To the hateful woman at mass,
Today, I was a few minutes late and snuck in to the second to last pew with my nearly three-year-old son after stopping at the bathroom. He is very newly potty trained and the thought of tinkling in every toilet in the city is appealing. He was excited that he had made it to mass and saw his favorite priest on the pulpit. Naturally, for a child his age, this caused chatter and waving and even a bit of crying and complaining when he couldn’t see.
He was loud, as most small children are, but that is why I chose to stay close to the back. I try not to use the cry room or stand in the vestibule because I feel that if my children are going to behave, they actually have to be in the church to learn that lesson. Sadly, you disagreed and were incredibly outspoken and judgemental. The moment he began to squawk, you immediately started with the huffing and puffing and disparaging glances. I tried to ignore you, but in time I had enough and explained that he is just a baby. This is when you took it upon yourself to advise me that I shouldn’t have my children in the church if they cannot behave and that I should take them elsewhere.
Here’s the thing, lady, you have absolutely no idea what we were dealing with this morning. I was gone all day yesterday and never saw him. He was asleep when I left and in bed when I got home. He has had the rare opportunity to spend a lot of one on one time with me lately, that he has never had before. He was the youngest of three boys for the last three years and his world was turned upside down eight weeks ago when his baby sister was born. Luckily, I have been able to soften the blow during my maternity leave, but he still wants all of my attention all of the time. And that can be exhausting. I am also a bit more lenient with him because he is adjusting to a tremendous amount of change that you know nothing about.
Perhaps you never had a child, because I cannot imagine what they must think of your behavior if you did, and are truly ignorant to how this whole parenting thing works. Let me give you a bit of insight. Children are completely and totally 100 percent unpredictable. If Jesus Christ himself had a scheduled appearance this morning and I had prepared my children to meet him and how to act in the presence of the Lord, at best we are working with 50/50 odds in my favor. Kids are constantly talking and asking questions, and you guessed it, misbehaving. But they are also always learning. And I want my children to learn to be kind and loving and faithful and to live their lives as God wants them to. Funny, when it was time for the sign of peace, you completely ignored my mother when she tried to shake your hand, so incredibly Christ-like.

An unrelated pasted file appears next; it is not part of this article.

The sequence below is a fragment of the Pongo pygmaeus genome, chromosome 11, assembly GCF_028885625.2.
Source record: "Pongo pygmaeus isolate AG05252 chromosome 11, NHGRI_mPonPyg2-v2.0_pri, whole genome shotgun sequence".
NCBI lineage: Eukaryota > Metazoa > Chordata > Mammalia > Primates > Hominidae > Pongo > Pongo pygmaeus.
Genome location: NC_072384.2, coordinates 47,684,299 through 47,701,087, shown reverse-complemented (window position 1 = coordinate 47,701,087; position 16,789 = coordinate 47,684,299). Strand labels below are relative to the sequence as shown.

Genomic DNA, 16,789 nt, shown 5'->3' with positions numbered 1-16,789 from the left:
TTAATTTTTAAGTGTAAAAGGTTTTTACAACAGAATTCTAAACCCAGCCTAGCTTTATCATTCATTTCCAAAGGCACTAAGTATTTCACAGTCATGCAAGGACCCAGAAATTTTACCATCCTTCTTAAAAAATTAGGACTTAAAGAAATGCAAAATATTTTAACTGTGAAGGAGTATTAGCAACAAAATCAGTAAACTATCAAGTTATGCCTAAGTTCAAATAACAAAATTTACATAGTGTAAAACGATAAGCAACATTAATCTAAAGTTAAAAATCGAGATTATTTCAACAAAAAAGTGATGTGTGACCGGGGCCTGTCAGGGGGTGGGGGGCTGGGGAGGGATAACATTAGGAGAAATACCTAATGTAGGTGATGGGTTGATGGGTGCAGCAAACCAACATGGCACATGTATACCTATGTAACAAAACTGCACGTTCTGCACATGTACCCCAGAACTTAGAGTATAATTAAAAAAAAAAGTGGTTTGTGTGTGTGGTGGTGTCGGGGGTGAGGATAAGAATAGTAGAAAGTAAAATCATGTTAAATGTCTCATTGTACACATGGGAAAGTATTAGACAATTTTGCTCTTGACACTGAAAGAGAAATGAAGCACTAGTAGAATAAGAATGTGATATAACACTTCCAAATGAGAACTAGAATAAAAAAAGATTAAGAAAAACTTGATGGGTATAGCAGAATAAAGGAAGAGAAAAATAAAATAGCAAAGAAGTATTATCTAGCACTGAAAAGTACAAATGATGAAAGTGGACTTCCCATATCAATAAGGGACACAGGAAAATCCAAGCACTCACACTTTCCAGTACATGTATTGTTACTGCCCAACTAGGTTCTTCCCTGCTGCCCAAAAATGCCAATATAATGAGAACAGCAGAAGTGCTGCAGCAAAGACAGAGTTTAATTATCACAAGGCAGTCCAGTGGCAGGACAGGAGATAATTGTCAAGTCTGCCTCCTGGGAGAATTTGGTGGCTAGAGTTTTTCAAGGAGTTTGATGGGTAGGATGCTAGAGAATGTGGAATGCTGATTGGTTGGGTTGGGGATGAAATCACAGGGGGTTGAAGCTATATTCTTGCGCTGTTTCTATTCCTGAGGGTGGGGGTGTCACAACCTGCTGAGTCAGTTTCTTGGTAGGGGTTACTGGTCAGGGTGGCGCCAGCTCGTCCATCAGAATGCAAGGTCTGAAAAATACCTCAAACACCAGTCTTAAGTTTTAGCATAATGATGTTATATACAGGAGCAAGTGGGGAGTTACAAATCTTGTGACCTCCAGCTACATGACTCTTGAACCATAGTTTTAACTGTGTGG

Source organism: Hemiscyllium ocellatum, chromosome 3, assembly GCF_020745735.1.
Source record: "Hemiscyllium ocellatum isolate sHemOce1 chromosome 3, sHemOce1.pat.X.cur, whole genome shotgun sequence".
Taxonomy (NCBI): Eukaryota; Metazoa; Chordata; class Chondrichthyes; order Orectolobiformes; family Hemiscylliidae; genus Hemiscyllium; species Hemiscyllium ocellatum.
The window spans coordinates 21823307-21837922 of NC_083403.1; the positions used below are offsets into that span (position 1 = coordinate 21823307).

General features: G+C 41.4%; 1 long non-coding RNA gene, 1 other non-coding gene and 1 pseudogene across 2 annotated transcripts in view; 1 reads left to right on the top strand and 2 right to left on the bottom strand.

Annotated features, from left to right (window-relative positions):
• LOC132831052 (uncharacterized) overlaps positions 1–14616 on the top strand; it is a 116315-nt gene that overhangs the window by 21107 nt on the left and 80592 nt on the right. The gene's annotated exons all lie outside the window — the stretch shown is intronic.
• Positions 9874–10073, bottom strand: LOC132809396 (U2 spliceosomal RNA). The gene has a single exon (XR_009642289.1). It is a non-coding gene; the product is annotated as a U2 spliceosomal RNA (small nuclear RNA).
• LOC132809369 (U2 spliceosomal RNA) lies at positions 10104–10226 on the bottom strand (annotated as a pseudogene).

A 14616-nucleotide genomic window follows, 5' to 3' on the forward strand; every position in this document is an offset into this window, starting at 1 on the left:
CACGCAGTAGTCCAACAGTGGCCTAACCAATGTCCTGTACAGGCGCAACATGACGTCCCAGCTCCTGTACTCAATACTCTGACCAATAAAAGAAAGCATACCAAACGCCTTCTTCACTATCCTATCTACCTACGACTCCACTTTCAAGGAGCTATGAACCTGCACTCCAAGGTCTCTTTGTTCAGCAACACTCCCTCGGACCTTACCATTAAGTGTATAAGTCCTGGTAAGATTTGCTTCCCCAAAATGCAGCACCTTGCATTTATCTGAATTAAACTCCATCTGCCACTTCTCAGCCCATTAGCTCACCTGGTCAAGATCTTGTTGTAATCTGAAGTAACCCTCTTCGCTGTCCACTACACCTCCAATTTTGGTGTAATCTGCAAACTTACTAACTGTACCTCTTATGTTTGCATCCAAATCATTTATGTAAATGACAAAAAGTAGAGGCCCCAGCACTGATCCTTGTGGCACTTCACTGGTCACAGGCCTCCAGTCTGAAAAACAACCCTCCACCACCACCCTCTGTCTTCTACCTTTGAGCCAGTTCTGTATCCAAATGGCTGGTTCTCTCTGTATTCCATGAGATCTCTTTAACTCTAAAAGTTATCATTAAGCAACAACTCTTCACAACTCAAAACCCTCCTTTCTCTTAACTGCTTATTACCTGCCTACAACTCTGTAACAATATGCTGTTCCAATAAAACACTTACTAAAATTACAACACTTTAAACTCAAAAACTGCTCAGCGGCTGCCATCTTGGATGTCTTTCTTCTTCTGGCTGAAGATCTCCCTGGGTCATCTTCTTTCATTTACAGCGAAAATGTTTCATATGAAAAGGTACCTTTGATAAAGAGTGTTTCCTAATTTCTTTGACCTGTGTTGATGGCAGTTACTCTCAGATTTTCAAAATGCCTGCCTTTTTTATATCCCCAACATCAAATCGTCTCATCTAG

What if my child had autism, or a brain tumor, or some other kind of illness that caused him to act out? Thankfully, he is healthy, but I am certain that you would have still cast aspersions on his behavior and my parenting because for some reason you feel entitled to judge others. Sadly for you, you missed the entire message of today’s homily. Had you been paying attention to it, and not my child, you would have heard the priest preach about how important it is to treat others with kindness, love and respect. It’s about what happens here on earth, not what will happen after you die. But instead of soaking the message in and reflecting, you are likely sitting at home tonight with an ice pack on your neck from all of the head shaking.
Until next weekend my friend, when I will be back in that same church with my four children, I hope that you are able to feel good about what you did, how you acted and what message you walked away with. Remember, if you want the church to continue to grow, we must engage the youth and keep the pews filled. And I will always have my pew filled with children, fruit snacks, screaming and yelling and more love than you will ever know.